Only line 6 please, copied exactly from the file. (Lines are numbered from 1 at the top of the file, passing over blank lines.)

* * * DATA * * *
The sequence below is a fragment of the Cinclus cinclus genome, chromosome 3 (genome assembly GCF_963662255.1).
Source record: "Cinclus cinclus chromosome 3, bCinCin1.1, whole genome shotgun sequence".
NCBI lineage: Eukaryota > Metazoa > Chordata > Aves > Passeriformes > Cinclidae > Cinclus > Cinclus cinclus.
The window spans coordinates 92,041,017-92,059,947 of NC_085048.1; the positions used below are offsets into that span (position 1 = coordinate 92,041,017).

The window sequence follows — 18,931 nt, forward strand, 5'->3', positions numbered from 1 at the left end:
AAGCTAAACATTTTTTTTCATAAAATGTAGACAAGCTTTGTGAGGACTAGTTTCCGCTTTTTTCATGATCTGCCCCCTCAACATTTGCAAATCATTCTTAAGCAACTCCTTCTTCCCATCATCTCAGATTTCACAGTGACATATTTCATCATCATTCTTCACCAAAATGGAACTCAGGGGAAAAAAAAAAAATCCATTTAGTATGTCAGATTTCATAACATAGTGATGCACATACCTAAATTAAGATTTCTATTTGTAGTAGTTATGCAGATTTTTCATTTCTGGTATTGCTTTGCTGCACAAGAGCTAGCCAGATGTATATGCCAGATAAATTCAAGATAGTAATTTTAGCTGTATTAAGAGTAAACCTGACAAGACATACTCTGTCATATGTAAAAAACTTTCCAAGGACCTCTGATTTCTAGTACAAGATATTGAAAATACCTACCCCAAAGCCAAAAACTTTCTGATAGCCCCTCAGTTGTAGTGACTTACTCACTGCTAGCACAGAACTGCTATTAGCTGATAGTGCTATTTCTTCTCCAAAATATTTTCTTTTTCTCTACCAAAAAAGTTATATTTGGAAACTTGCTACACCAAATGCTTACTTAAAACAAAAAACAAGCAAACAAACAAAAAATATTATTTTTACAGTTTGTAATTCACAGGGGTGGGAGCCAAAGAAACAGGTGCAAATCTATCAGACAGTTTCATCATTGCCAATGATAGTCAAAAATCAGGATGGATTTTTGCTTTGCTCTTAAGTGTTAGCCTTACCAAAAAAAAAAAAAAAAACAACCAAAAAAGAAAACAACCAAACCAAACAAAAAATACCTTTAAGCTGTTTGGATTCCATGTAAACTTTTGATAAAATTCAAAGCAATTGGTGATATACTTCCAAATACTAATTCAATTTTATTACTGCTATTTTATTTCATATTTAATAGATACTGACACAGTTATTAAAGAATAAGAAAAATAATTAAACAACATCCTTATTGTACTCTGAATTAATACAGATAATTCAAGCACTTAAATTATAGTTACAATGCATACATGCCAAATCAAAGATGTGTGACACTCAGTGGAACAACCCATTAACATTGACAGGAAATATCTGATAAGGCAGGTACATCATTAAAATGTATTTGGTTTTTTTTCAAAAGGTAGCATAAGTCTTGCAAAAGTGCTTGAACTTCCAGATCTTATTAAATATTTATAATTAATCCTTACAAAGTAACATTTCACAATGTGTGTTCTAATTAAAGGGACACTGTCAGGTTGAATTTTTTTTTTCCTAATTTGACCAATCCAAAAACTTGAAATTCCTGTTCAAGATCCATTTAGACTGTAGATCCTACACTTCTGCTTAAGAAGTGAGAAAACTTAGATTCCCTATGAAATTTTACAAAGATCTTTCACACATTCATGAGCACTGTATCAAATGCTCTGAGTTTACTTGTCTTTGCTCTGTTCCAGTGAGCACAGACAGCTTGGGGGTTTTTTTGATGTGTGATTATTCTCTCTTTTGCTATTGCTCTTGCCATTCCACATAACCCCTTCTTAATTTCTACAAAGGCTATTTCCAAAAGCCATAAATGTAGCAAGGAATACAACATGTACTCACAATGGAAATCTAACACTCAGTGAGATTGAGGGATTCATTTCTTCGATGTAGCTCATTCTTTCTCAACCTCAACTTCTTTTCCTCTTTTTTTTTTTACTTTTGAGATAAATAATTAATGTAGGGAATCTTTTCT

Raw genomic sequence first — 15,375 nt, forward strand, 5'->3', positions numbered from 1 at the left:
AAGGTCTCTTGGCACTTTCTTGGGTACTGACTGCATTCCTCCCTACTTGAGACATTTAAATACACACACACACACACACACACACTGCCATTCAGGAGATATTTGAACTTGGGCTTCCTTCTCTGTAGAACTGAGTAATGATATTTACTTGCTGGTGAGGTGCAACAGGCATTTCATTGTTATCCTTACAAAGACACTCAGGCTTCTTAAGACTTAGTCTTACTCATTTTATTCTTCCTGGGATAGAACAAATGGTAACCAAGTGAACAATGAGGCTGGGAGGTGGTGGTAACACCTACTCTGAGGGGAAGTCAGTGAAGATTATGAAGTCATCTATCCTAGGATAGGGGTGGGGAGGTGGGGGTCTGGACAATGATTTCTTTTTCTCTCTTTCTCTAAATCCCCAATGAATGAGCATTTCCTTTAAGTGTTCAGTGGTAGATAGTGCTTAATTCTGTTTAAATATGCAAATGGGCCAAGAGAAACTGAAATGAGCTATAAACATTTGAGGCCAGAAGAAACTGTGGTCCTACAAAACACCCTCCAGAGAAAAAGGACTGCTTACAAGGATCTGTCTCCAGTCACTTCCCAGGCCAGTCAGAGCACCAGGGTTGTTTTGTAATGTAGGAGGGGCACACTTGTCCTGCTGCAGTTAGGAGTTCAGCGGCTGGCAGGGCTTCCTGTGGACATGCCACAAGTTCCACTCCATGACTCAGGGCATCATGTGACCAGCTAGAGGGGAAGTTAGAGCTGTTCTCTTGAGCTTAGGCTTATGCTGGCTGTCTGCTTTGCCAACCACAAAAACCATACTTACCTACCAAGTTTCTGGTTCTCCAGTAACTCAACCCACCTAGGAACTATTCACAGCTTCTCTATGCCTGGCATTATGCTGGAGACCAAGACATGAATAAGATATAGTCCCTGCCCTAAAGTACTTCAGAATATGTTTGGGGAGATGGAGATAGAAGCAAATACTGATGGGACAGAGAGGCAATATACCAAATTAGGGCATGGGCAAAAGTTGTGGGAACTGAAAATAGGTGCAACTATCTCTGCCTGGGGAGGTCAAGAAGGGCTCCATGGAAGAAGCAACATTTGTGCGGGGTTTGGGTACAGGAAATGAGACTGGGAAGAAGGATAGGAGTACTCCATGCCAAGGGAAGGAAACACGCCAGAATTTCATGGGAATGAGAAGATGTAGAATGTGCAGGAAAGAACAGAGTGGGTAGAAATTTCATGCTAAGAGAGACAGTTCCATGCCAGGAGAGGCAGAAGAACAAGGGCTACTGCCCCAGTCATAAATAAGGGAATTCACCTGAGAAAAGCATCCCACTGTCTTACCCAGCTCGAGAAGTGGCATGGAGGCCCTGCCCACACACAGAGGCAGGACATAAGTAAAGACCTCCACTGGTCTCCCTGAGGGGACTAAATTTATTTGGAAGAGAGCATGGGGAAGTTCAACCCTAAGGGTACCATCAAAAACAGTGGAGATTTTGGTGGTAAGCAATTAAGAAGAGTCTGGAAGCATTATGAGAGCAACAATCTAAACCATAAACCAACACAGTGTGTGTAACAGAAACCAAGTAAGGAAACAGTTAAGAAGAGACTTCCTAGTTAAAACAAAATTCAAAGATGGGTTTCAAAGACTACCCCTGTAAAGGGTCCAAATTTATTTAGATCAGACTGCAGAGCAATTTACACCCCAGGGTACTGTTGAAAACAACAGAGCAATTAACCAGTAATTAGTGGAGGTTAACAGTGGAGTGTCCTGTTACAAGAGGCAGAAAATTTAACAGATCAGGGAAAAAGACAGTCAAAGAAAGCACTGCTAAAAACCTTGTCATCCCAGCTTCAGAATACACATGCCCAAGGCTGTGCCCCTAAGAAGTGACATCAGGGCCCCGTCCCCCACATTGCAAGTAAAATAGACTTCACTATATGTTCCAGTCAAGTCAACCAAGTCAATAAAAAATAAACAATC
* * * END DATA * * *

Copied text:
AAGCTAAACATTTTTTTTCATAAAATGTAGACAAGCTTTGTGAGGACTAGTTTCCGCTTTTTTCATGATCTGCCCCCTCAACATTTGCAAATCATTCTTAAGCAACTCCTTCTTCCCATCATCTCAGATTTCACAGTGACATATTTCATCATCATTCTTCACCAAAATGGAACTCAGGGGAAAAAAAAAAAATCCATTTAGTATGTCAGATTTCATAACATAGTGATGCACATACCTAAATTAAGATTTCTATTTGTAGTAGTTATGCAGATTTTTCATTTCTGGTATTGCTTTGCTGCACAAGAGCTAGCCAGATGTATATGCCAGATAAATTCAAGATAGTAATTTTAGCTGTATTAAGAGTAAACCTGACAAGACATACTCTGTCATATGTAAAAAACTTTCCAAGGACCTCTGATTTCTAGTACAAGATATTGAAAATACCTACCCCAAAGCCAAAAACTTTCTGATAGCCCCTCAGTTGTAGTGACTTACTCACTGCTAGCACAGAACTGCTATTAGCTGATAGTGCTATTTCTTCTCCAAAATATTTTCTTTTTCTCTACCAAAAAAGTTATATTTGGAAACTTGCTACACCAAATGCTTACTTAAAACAAAAAACAAGCAAACAAACAAAAAATATTATTTTTACAGTTTGTAATTCACAGGGGTGGGAGCCAAAGAAACAGGTGCAAATCTATCAGACAGTTTCATCATTGCCAATGATAGTCAAAAATCAGGATGGATTTTTGCTTTGCTCTTAAGTGTTAGCCTTACCAAAAAAAAAAAAAAAAACAACCAAAAAAGAAAACAACCAAACCAAACAAAAAATACCTTTAAGCTGTTTGGATTCCATGTAAACTTTTGATAAAATTCAAAGCAATTGGTGATATACTTCCAAATACTAATTCAATTTTATTACTGCTATTTTATTTCATATTTAATAGATACTGACACAGTTATTAAAGAATAAGAAAAATAATTAAACAACATCCTTATTGTACTCTGAATTAATACAGATAATTCAAGCACTTAAATTATAGTTACAATGCATACATGCCAAATCAAAGATGTGTGACACTCAGTGGAACAACCCATTAACATTGACAGGAAATATCTGATAAGGCAGGTACATCATTAAAATGTATTTGGTTTTTTTTCAAAAGGTAGCATAAGTCTTGCAAAAGTGCTTGAACTTCCAGATCTTATTAAATATTTATAATTAATCCTTACAAAGTAACATTTCACAATGTGTGTTCTAATTAAAGGGACACTGTCAGGTTGAATTTTTTTTTTCCTAATTTGACCAATCCAAAAACTTGAAATTCCTGTTCAAGATCCATTTAGACTGTAGATCCTACACTTCTGCTTAAGAAGTGAGAAAACTTAGATTCCCTATGAAATTTTACAAAGATCTTTCACACATTCATGAGCACTGTATCAAATGCTCTGAGTTTACTTGTCTTTGCTCTGTTCCAGTGAGCACAGACAGCTTGGGGGTTTTTTTGATGTGTGATTATTCTCTCTTTTGCTATTGCTCTTGCCATTCCACATAACCCCTTCTTAATTTCTACAAAGGCTATTTCCAAAAGCCATAAATGTAGCAAGGAATACAACATGTACTCACAATGGAAATCTAACACTCAGTGAGATTGAGGGATTCATTTCTTCGATGTAGCTCATTCTTTCTCAACCTCAACTTCTTTTCCTCTTTTTTTTTTTACTTTTGAGATAAATAATTAATGTAGGGAATCTTTTCT